NEW TRADE GROUP'S ADS PROMOTE DRESSIER ATTIRE: ACCESSORIES AND CLOTHIERS SEEK TO COUNTER CASUAL TRENDS

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Casual Fridays have been a weekly celebration for the cubicle crowd, but for some marketers they're as welcome as a boss at an office birthday party.

The industry trade associations whose members have been hurt by informal 1990s office attire-apparel marketers, jewelry makers, dry cleaners-have banded together to fight back against the casual trend.

A new umbrella group, called the Tailored Apparel, Jewelry & Accessories Council, will launch a $15 million campaign in April to improve the dress habits of baby boomer and Gen X consumers.

The council expects to introduce the three-year ad campaign at the annual convention of the International Association of Clothing Designers & Executives next month; the ads, from ad agency Transfusion, New York, are in production this week, said Bill D'Arienzo, executive director of that group.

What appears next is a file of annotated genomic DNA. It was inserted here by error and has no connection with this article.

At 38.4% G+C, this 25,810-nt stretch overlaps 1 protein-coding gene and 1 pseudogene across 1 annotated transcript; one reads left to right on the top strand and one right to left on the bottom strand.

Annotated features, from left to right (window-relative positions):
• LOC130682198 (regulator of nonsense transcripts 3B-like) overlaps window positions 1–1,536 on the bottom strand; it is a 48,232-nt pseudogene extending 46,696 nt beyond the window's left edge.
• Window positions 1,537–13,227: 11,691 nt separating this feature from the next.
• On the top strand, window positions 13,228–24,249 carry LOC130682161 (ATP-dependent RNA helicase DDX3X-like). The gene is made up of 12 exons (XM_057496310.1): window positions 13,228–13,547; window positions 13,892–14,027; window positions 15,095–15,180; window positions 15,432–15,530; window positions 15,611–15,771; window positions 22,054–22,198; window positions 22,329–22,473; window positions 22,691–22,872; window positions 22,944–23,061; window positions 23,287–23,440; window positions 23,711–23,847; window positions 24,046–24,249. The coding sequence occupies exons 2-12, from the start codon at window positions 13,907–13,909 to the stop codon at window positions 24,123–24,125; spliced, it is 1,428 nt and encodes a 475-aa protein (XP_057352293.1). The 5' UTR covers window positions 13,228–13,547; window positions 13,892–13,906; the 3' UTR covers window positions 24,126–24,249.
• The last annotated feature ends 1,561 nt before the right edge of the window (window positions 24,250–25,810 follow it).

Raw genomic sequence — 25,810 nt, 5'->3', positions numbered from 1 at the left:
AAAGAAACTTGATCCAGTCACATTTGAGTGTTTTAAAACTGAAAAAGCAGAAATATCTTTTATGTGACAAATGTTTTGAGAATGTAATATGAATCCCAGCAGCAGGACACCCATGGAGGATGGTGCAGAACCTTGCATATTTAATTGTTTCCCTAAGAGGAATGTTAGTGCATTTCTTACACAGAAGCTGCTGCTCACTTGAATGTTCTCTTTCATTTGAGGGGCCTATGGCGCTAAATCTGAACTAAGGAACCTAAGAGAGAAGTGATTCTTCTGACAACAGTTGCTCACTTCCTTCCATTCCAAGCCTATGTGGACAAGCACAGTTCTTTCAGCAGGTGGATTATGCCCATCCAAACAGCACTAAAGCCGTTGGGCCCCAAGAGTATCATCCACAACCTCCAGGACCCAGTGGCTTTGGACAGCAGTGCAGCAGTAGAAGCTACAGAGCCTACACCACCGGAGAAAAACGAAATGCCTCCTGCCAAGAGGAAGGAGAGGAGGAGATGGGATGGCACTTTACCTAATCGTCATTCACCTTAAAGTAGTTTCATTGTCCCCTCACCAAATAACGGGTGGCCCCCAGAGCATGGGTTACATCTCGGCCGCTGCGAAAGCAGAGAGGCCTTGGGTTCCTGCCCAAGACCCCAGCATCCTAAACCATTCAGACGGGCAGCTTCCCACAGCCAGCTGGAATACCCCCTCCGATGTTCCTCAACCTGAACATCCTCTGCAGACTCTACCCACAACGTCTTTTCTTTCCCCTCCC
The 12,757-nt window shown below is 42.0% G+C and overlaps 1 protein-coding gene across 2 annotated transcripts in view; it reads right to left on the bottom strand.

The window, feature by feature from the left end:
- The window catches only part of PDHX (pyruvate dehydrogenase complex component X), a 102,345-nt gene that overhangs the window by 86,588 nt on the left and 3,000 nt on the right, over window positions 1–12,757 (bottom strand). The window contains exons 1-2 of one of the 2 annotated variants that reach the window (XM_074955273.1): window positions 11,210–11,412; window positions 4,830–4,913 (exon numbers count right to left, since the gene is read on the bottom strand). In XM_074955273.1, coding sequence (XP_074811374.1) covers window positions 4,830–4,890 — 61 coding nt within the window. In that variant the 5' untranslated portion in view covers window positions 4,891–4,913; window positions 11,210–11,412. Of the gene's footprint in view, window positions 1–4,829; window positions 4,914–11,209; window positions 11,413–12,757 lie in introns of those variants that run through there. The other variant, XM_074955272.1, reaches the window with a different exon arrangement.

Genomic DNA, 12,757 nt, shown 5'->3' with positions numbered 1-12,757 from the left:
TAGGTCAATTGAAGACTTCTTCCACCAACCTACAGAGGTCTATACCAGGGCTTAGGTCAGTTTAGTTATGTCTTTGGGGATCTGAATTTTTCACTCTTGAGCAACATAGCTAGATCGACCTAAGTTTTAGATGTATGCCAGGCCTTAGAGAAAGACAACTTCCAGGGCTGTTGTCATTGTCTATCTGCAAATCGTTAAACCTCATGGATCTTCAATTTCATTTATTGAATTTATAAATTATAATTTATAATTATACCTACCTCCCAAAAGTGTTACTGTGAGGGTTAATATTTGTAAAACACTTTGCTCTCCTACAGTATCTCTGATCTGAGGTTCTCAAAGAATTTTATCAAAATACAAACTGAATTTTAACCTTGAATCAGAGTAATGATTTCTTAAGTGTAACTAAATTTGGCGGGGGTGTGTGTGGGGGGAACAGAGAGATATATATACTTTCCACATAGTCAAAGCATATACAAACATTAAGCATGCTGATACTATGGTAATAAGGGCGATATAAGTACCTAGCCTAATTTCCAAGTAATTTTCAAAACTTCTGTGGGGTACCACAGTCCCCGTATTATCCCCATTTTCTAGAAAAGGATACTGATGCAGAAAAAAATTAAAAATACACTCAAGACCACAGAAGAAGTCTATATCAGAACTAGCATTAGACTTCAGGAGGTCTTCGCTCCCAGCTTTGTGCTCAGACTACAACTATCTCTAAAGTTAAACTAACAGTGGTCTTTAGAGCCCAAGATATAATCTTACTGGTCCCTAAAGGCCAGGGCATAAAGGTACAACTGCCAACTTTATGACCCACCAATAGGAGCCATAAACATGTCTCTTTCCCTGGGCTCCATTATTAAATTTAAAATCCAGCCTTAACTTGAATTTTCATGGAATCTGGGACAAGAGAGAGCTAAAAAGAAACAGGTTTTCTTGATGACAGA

"It's an attempt to re-establish that dressing up can be fun," said Mr. D'Arienzo, who denied that the new effort is designed to combat casual clothes.

TAILORED CLOTHING SUFFERS

But the rise of casual dressing-particularly at work-has hemmed in sales of tailored clothing, such as suits. Tailored men's clothing has gone from 11.1% of apparel dollar sales in 1994 to 8.3% in 1998, while women's tailored wear is basically stagnant at 25.1%, from 24.7% in 1994, according to figures from consultancy NPD Group.

Mr. D'Arienzo's association teamed with the Fashion Association, American Apparel Manufacturers Association, Woolmark Co. and other trade groups to form the new council.

The advertising's tagline, "It's time to get dressed," will run in point-of-purchase displays announcing a sweepstakes that offers a year's worth of free dry cleaning, among other prizes. The sweepstakes will get a plug on the council's new Web site, which will go online by early May.

In the second stage of the campaign, outdoor ads will run in 2000 and print and

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